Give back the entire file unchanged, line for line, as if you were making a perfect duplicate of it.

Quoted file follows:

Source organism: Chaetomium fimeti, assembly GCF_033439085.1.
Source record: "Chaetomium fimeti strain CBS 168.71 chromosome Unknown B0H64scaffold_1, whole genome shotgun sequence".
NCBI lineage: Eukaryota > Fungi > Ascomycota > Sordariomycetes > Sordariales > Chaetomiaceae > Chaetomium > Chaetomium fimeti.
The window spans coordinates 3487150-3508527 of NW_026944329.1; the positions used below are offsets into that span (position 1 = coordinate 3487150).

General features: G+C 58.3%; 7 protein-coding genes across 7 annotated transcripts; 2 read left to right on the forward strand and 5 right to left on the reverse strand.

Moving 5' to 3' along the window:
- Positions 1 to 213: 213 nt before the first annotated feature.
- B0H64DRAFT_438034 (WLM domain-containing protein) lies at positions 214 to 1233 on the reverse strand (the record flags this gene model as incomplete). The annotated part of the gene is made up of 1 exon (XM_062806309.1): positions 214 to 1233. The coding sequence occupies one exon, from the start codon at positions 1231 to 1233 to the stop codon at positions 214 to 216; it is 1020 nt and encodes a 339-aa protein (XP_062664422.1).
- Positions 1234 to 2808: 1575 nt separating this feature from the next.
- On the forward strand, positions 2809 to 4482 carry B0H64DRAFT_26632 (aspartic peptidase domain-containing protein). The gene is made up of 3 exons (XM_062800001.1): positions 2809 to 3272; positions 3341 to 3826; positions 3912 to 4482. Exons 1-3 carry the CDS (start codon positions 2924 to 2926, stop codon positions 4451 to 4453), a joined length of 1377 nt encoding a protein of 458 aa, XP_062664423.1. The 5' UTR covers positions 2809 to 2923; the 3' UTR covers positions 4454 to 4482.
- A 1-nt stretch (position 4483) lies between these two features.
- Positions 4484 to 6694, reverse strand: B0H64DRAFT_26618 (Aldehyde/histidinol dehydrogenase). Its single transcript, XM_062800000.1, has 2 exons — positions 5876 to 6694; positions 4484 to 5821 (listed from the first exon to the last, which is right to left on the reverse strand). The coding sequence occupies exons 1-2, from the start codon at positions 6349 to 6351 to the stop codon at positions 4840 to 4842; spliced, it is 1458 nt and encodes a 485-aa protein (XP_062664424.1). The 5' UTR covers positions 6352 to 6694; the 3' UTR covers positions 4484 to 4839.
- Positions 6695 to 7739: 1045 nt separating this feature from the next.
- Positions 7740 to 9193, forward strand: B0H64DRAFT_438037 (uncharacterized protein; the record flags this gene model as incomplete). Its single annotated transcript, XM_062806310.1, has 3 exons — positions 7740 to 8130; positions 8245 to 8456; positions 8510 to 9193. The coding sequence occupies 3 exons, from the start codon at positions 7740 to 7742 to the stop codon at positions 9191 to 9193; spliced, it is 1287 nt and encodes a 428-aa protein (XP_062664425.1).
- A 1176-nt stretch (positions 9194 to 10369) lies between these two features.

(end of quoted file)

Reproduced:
Source organism: Chaetomium fimeti, assembly GCF_033439085.1.
Source record: "Chaetomium fimeti strain CBS 168.71 chromosome Unknown B0H64scaffold_1, whole genome shotgun sequence".
NCBI lineage: Eukaryota > Fungi > Ascomycota > Sordariomycetes > Sordariales > Chaetomiaceae > Chaetomium > Chaetomium fimeti.
The window spans coordinates 3487150-3508527 of NW_026944329.1; the positions used below are offsets into that span (position 1 = coordinate 3487150).

General features: G+C 58.3%; 7 protein-coding genes across 7 annotated transcripts; 2 read left to right on the forward strand and 5 right to left on the reverse strand.

Moving 5' to 3' along the window:
- Positions 1 to 213: 213 nt before the first annotated feature.
- B0H64DRAFT_438034 (WLM domain-containing protein) lies at positions 214 to 1233 on the reverse strand (the record flags this gene model as incomplete). The annotated part of the gene is made up of 1 exon (XM_062806309.1): positions 214 to 1233. The coding sequence occupies one exon, from the start codon at positions 1231 to 1233 to the stop codon at positions 214 to 216; it is 1020 nt and encodes a 339-aa protein (XP_062664422.1).
- Positions 1234 to 2808: 1575 nt separating this feature from the next.
- On the forward strand, positions 2809 to 4482 carry B0H64DRAFT_26632 (aspartic peptidase domain-containing protein). The gene is made up of 3 exons (XM_062800001.1): positions 2809 to 3272; positions 3341 to 3826; positions 3912 to 4482. Exons 1-3 carry the CDS (start codon positions 2924 to 2926, stop codon positions 4451 to 4453), a joined length of 1377 nt encoding a protein of 458 aa, XP_062664423.1. The 5' UTR covers positions 2809 to 2923; the 3' UTR covers positions 4454 to 4482.
- A 1-nt stretch (position 4483) lies between these two features.
- Positions 4484 to 6694, reverse strand: B0H64DRAFT_26618 (Aldehyde/histidinol dehydrogenase). Its single transcript, XM_062800000.1, has 2 exons — positions 5876 to 6694; positions 4484 to 5821 (listed from the first exon to the last, which is right to left on the reverse strand). The coding sequence occupies exons 1-2, from the start codon at positions 6349 to 6351 to the stop codon at positions 4840 to 4842; spliced, it is 1458 nt and encodes a 485-aa protein (XP_062664424.1). The 5' UTR covers positions 6352 to 6694; the 3' UTR covers positions 4484 to 4839.
- Positions 6695 to 7739: 1045 nt separating this feature from the next.
- Positions 7740 to 9193, forward strand: B0H64DRAFT_438037 (uncharacterized protein; the record flags this gene model as incomplete). Its single annotated transcript, XM_062806310.1, has 3 exons — positions 7740 to 8130; positions 8245 to 8456; positions 8510 to 9193. The coding sequence occupies 3 exons, from the start codon at positions 7740 to 7742 to the stop codon at positions 9191 to 9193; spliced, it is 1287 nt and encodes a 428-aa protein (XP_062664425.1).
- A 1176-nt stretch (positions 9194 to 10369) lies between these two features.